Diocese of Norwich racks up additional $845,000 in legal fees in bankruptcy case

Nov. 4—NORWICH — Less than two months after a federal judge criticized the Diocese of Norwich for spending more than $1 million in legal and financial services fees related to its bankruptcy case, the diocese has racked up another $845,137 in fees over a recent 10-week period.

The fees from July 15 to Sept. 30 actually totaled $1,160,891 but the firms employed by the diocese had discounted their rates 30% after the Sept. 9 criticism by bankruptcy Judge James Tancredi. Documents filed Monday show that diocesan Finance Officer Karen Huffer reviewed the bills and did not object to them.

Attorney Eric Henzy, who represents the committee of people who say they were sexually assaulted by diocesan priests and employees, declined Wednesday to comment on the new fees. In September he had expressed concerns that the greater the legal and professional fees in the bankruptcy case, the less money there will be to distribute to the victims. His firm, which is being paid by the diocese, is charging about half of that of some of the diocese lawyers.

New London attorney Kelly Reardon, whose firm represents 15 of the claimants, said Tuesday she was amazed by the "gall of the diocese" when it comes to running up the legal fees. She said it indicates the diocese couldn't care less about the survivors.

Reardon, who has reviewed the bills, also pointed out an example of diocesan attorneys wasting money. She said the diocese was billed $5,000 to draft a one-and-a-quarter page notice to compel the creditors to release information about their interests. But she said that was written a month before they even received a request on Oct. 19 to produce the disclosure and had a chance to respond, meaning the notice may not even be needed.

The diocese's public relations firm did not respond Wednesday to an email requesting comment about the bills.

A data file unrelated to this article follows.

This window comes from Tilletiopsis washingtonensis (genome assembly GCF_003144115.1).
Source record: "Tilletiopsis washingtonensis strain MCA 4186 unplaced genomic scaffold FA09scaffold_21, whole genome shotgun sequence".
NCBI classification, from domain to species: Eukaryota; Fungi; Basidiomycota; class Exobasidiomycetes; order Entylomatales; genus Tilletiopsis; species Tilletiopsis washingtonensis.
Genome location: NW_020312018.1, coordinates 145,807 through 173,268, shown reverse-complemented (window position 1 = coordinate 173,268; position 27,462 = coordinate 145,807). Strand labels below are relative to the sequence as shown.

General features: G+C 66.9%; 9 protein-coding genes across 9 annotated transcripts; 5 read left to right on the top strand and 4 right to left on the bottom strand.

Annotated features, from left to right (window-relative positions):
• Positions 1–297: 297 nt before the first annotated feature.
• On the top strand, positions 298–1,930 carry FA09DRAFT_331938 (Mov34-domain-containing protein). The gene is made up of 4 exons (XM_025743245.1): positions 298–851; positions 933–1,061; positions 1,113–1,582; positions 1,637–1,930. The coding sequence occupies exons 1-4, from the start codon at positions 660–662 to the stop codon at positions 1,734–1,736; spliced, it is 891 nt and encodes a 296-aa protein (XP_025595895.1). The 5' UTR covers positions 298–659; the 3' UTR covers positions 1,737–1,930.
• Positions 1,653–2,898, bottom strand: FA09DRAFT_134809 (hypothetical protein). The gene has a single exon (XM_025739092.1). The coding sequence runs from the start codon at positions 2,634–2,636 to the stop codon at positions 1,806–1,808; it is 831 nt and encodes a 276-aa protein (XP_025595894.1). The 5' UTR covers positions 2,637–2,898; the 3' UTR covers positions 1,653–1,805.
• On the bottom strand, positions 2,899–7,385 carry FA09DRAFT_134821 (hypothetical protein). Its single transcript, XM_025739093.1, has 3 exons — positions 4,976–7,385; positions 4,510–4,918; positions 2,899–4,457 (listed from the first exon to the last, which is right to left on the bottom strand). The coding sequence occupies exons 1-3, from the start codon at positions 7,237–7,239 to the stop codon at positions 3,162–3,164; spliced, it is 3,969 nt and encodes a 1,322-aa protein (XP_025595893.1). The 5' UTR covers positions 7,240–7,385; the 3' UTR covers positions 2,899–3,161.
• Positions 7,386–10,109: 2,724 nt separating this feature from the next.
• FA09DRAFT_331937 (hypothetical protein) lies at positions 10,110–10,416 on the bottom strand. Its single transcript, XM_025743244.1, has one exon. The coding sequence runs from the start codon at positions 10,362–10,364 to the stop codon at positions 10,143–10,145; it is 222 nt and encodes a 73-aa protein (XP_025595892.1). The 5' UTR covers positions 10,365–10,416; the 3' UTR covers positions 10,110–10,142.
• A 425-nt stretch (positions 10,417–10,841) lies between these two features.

The Indianapolis-based law firm of Ice Miller billed the diocese $372,923, or 70% of its $532,748 in fees. Combined with expenses of $13,006, its bill for 817 hours of work came to $385,930. Its average per-hour fee was $655. Half of those hours were billed by partners who charge $835 and $795 an hour, respectively.

The Hartford law firm Robinson + Cole billed the diocese $120,390, or 70% of its $171,986 fee for 382 hours of work. Combined with $2,321 of expenses, it is seeking a payment of $122,711. Its rates range from $270 an hour for a paralegal to $875 for work done by a partner in the firm. The firm's itemized bill comprises 26 pages.

B. Riley Advisory Services, a financial services firm with 70 offices across the country, billed the diocese $240,041, or 70% of the $342,916 in costs it incurred for 801 hours of work, as well as $76 of expenses. Its bill totals 25 pages of itemized expenses.

The Norwich firm Brown Jacobsen billed the diocese $3,403, or 70% of the $4,862 it incurred. Combined with $186 for expenses, its total bill was $3,589. The firm's partners, Michael Driscoll and Jeffrey Godley, charged the diocese $110 an hour, a fraction of the fee charged by the other firms, for 44 hours of work. That fee was then discounted 30%.

Henzy's firm, Zeisler and Zeisler of Bridgeport, billed the diocese $92,790 for 240 hours of work from Aug. 19 to Sept. 30 at an average rate of $386.

In July, the diocese filed for Chapter 11 bankruptcy in the face of more than 60 men filing lawsuits in which they charge they were raped and sexually assaulted as boys by Christian Brothers and other staff at the diocese-run Mount Saint John Academy in Deep River from 1990 to 2002. Mount Saint John was a residential school for troubled boys whose board of directors was headed by retired Bishop of Norwich Daniel Reilly. Since then, additional people whose sexual assault allegations involved not only Mount Saint John but diocesan churches have filed claims.

This summer the diocese initially placed its assets, including cash, investments, cars and accounts receivable, at $21.2 million but has not yet publicly stated the current value of the 14 properties it owns. In its initial bankruptcy filing, the diocese estimated its assets at $10 million to $50 million but its liabilities at $50 million to $100 million. In past years, settlements paid to individual victims who say they were sexually assaulted by priests and sued the diocese averaged about $1 million each.

No deadline has yet been set for the filing of claims, but court documents show a Feb. 10, 2022, deadline is being discussed. The next court hearing on the case is scheduled for Nov. 9, at which time the deadline may be established. Information about the bankruptcy and filing claims can be found at dm.epiq11.com/case/rcdn/info.